Culture Clash

Ariane Malia Reinhart, daughter of dance impresarios Charles and Stephanie Reinhart, made a sophisticated solo debut (Joyce Soho, September) with works that capitalize on her matrix of gifts: a flair for drama, a mighty set of pipes, and impressive connections. In Shen Wei's slo-mo Body Study she was a shifting landscape of muscle and bone; in Mark Haim's A Room, a woman finding her place amid (parental?) shadows. In 2 a.m. Martha Clarke had her slam against a spotlit wall while singing a Weill ballad in a dusky mezzo. Doug Varone showed Reinhart at her smartest in The Drawing Lesson—she delivered Handel's cantata "Tu fedel? Tu costante?" as supercharged kinetic cabaret. Hilariously wild-eyed, she stormed the stage with delicious, skittery mime and skewered a stick-man sketch of her unfaithful lover. An evening-length Reinhart-Varone song cycle can't come soon enough. —Alicia Mosier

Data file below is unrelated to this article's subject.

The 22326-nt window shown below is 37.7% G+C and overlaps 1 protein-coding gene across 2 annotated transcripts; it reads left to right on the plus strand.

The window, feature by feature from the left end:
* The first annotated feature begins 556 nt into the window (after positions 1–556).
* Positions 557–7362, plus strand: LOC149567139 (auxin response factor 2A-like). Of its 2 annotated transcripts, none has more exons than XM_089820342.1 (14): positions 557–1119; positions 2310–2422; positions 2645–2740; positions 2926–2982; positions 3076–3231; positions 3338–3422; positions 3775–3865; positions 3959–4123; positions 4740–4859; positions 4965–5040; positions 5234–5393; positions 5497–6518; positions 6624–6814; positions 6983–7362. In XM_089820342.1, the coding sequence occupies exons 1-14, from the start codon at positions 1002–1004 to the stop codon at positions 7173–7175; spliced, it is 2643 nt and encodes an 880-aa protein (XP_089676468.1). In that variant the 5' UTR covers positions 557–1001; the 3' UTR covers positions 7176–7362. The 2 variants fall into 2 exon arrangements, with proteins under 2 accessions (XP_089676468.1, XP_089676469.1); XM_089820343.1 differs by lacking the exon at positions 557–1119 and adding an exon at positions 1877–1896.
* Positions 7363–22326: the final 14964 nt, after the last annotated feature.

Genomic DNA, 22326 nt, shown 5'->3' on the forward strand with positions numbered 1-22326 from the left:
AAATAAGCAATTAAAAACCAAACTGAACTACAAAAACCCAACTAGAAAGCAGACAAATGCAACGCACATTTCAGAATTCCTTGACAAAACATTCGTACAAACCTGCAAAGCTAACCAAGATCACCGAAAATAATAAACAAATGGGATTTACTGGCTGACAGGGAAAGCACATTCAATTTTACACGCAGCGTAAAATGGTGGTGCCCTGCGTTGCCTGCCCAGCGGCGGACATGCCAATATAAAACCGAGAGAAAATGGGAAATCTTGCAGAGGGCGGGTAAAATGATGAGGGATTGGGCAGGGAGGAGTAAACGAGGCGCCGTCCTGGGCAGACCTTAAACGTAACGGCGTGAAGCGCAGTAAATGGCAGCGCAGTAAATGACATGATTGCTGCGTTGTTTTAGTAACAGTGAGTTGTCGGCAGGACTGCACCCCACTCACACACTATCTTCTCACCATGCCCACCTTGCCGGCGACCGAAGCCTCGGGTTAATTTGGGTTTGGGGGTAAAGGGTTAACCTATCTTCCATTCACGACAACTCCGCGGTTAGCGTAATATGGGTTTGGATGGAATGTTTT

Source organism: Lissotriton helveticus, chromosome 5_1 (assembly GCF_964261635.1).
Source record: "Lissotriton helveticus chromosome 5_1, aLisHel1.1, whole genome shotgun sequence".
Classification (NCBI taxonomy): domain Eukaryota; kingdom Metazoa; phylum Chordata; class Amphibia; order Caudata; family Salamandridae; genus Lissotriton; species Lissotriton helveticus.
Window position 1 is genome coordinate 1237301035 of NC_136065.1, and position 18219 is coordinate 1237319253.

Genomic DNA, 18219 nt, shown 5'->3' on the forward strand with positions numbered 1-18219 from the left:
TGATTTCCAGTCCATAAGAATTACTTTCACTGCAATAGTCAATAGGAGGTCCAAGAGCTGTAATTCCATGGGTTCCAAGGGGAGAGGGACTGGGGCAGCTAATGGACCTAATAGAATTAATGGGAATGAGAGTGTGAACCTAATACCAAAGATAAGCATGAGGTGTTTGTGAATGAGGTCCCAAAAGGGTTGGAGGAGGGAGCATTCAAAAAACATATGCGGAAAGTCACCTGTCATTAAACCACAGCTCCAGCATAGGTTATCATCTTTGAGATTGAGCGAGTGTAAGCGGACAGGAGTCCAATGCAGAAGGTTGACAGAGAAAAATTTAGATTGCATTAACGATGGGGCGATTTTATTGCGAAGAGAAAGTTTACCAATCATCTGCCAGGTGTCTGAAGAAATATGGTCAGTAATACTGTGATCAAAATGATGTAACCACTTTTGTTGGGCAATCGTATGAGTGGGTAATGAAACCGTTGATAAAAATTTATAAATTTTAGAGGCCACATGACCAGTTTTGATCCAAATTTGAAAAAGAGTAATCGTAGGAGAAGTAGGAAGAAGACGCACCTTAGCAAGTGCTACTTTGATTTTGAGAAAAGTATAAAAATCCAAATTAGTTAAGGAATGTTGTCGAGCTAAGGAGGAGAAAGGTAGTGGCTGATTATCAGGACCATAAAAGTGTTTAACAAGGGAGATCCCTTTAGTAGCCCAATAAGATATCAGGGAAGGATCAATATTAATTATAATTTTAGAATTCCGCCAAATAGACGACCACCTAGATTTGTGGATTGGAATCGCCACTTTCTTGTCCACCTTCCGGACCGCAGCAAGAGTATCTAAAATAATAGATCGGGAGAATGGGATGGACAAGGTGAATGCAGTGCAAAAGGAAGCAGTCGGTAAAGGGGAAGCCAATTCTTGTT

Alonzo King's The People of the Forest (NJPAC, October 14) paired his LINES Ballet dancers from San Francisco with Nzamba Lela, 16 Aka Pygmy musician-dancers from the Central African Republic. 9-11 complications stole joint rehearsal time, but there was nothing ragged about the onstage collaboration. Its smooth transitions assert the essential unity of the Western and Aka performances, but gloss over significant problems of presentation. The Aka singing and dancing are generous and complex, but their "authenticity" is left as a single register of performance. King's dancers, by contrast, inhabit multiple levels of expression, by turns virtuosic, dramatic, sexy, and enigmatic. Suggestive moments, such as when a female dancer in point shoes collapses and is gently patted by a group of barefoot Aka women, let questions about cultural contact emerge. But People of the Forest relies mostly on the power of the proscenium to effect its difficult melding of cultures. —Raymond H. Ricketts

 
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